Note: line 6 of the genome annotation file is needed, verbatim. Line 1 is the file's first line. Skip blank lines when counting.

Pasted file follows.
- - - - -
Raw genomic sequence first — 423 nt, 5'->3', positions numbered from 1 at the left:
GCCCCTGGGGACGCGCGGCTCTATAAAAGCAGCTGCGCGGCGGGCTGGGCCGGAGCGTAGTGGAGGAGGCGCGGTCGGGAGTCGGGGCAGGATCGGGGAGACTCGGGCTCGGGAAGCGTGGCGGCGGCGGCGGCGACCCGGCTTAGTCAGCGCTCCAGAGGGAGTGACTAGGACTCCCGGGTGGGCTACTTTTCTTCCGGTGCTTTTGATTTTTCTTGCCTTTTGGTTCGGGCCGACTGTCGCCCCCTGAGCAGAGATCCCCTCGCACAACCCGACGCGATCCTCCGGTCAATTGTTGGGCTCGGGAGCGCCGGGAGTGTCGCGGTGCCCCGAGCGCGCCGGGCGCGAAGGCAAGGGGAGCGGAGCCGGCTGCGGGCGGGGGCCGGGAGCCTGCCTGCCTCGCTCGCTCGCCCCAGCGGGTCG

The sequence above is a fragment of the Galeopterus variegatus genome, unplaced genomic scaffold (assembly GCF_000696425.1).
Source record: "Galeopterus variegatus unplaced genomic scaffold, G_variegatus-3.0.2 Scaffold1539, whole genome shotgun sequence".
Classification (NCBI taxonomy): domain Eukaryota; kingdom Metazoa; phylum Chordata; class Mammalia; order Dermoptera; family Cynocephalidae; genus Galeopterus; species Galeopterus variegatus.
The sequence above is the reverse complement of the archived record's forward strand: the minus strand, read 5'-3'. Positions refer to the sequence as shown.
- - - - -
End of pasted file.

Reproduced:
The sequence above is the reverse complement of the archived record's forward strand: the minus strand, read 5'-3'. Positions refer to the sequence as shown.